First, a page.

Mill Bay walk
Leave the Salcombe crowds behind and take shady, woodland paths to quiet sandy coves. The path climbs to the old lookout at Gara Rock, where you can rest and enjoy a bite to eat at the restaurant before returning back over the fields.
Please note there is no vehicle access to Mill Bay car park. A landslip has undermined and removed part of the road after the Venus Café. Devon County Council engineers are working on re-opening the road but have warned this could take several months. Please check www.nationaltrust.org.uk/mill-bay for updates.
Mill Bay car park, grid ref SX743381
Start at the National Trust car park at Mill Bay and follow the Coast Path, signposted to Gara Rock, past the toilet block and into the wood, soon passing a path leading upwards to the left. Follow the path through the trees (a path down to the right takes you to Sunny Cove). Go through the gate and onto Rickham Common.
Cliffside flora and fauna
Too steep and rocky for ploughing, West Country cliffs were once used for grazing livestock, but the practice declined over the last century and slopes were smothered by scrub. Today, the cliffs at Rickham Common and Portlemouth Down are grazed by the tenant farmers cattle and Scottish blackface sheep, and are now rich in plant life and insects. Amongst the usual maritime species, look for Portland spurge, rare autumn squill and extensive patches of bloody cranesbill.
Stop for a moment beside the Salcombe Centenary Memorial Stones to admire the views across the estuary. Continue along the path out onto the cliffs and follow the path across Portlemouth Down, with Gammon Head and Prawle Point coming into view.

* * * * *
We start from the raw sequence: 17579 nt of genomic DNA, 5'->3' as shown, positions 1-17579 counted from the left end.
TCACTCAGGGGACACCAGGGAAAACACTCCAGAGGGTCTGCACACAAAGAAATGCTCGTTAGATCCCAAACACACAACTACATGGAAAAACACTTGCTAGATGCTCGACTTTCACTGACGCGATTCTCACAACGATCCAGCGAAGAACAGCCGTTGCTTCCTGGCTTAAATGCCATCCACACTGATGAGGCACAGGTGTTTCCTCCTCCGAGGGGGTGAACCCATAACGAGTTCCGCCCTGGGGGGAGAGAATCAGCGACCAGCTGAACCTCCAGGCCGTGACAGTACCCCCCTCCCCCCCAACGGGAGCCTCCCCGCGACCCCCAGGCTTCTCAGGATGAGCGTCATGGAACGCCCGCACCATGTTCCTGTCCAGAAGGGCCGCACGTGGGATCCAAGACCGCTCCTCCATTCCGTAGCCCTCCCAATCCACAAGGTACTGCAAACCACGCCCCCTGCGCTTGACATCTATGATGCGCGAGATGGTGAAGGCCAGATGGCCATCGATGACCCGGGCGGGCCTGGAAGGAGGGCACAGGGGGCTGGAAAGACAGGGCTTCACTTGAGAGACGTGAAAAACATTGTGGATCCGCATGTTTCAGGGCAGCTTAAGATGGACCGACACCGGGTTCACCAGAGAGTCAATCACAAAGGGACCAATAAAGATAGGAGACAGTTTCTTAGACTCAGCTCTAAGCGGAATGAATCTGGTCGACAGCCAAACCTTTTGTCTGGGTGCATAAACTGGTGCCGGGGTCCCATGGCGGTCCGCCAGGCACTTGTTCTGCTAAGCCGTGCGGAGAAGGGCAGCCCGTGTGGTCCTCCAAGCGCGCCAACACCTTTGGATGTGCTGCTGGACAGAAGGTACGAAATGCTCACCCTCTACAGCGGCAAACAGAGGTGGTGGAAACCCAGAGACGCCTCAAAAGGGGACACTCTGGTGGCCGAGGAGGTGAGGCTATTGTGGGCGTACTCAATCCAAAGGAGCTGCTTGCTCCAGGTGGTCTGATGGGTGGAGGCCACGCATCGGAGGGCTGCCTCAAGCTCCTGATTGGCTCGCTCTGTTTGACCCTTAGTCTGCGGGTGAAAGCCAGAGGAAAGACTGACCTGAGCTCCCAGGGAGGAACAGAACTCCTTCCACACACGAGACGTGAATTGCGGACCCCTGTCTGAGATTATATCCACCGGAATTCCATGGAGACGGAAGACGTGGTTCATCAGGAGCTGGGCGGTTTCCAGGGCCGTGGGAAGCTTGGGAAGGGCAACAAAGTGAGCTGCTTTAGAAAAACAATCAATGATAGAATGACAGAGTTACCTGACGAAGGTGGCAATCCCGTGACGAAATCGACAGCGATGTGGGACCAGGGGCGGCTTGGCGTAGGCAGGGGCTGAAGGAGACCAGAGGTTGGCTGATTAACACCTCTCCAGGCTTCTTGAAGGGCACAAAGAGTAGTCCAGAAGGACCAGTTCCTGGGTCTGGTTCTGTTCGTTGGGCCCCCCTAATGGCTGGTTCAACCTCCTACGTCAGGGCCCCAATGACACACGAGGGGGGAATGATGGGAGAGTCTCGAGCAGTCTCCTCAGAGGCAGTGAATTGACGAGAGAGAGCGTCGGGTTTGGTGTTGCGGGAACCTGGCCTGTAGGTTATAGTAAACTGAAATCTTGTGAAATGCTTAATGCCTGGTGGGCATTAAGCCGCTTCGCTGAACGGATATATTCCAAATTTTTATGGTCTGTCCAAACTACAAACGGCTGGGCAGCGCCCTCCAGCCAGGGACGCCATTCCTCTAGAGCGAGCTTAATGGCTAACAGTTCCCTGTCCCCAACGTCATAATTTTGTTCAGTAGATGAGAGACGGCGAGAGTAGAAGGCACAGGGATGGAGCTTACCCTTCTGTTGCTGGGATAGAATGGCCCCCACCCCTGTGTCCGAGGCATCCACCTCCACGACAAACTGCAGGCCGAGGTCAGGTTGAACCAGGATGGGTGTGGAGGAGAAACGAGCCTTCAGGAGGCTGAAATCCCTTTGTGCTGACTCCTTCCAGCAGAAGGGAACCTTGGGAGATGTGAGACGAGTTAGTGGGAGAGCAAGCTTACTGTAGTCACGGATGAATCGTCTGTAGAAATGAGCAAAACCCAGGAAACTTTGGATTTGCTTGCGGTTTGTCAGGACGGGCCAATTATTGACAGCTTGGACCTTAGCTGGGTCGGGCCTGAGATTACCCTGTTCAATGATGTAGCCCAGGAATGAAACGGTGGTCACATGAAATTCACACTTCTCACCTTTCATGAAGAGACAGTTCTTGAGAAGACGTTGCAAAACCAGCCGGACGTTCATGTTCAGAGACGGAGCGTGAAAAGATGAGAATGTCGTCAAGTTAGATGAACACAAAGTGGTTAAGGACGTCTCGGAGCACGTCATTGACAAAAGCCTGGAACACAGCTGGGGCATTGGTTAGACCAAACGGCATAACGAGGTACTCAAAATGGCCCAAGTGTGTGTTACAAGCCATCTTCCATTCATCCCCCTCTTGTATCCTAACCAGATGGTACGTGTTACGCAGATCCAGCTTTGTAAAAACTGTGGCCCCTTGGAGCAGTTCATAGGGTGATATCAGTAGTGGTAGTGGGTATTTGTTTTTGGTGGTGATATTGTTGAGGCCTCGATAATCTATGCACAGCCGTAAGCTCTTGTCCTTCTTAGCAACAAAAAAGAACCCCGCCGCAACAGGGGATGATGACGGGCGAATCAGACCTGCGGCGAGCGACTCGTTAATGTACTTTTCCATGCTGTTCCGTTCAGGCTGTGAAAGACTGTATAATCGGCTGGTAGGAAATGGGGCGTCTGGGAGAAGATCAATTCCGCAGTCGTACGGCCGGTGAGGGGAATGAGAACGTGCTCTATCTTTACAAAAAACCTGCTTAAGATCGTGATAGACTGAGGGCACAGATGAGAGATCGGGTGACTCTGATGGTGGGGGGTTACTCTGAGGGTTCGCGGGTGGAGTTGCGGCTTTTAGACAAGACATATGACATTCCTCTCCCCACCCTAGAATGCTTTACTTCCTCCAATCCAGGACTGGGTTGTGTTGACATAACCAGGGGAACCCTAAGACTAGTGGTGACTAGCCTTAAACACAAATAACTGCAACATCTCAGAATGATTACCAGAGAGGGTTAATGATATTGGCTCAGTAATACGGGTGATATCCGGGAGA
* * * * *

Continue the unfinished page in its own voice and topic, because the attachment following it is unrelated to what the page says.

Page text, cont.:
Salcombe Lifeboat Disaster Centenary Memorial Stones
On October 27 1916, Salcombe bore witness to one of the worst lifeboat disasters in the history of the RNLI. During a rescue attempt, the lifeboat 'William and Emma' ran into difficulties when returning to shore and capsized. Tragically, only two members of the 15-man crew survived. In honour of the 13 lost lives, two Memorial Stones were erected either side of the Salcombe Bar following the Centenary commemorative celebrations in 2016. You can find one along this stretch of coastal path, engraved by local stonemason Jim Martin with an image of a crew member, and extract from a book about the disaster. The twin Memorial Stone can be found across the estuary near Overbeck's.
Continue along the coast path as it curves above Rudder Cove. Soon after, you'll pass the top path leading back to Mill Bay on your left and on the cliff top ahead, the Gara Rock look-out hut. At the next fork, take the lower path to the right, passing above Rickham Sands and down to Seacombe Sands.
Gara Rock look-out
From the look-out hut, originally part of the coastguard station, take in the dramatic section of coastline on the South Coast of Devon.
Go through the gate, and at the stream turn right to explore the beach. Return to the coast path. For a short detour around the ancient fields of Decklers cliff, cross over the bridge, otherwise turn left, back up the hill to the gate and then take the upper path to the look-out.
Ancient hut remains
On the north-western slopes of Decklers Cliff lies a clear pattern of 30 to 40 fields, bounded by low stone wallsor banks of earth (known as lynchets). Close by are the remains of hut platforms; it's possible that these slopes were first farmed more than 2,000 years ago and used again in the Middle Ages.
Leaving the look-out, walk down the lane going west of the hotel for 200 metres and then take the path over the stile on your left. Follow the path through two fields, over a farm track and through a gate onto Rickham Lane. Continue down the avenue of lime trees all the way to the car park.
Mill Bay car park, grid ref SX743381
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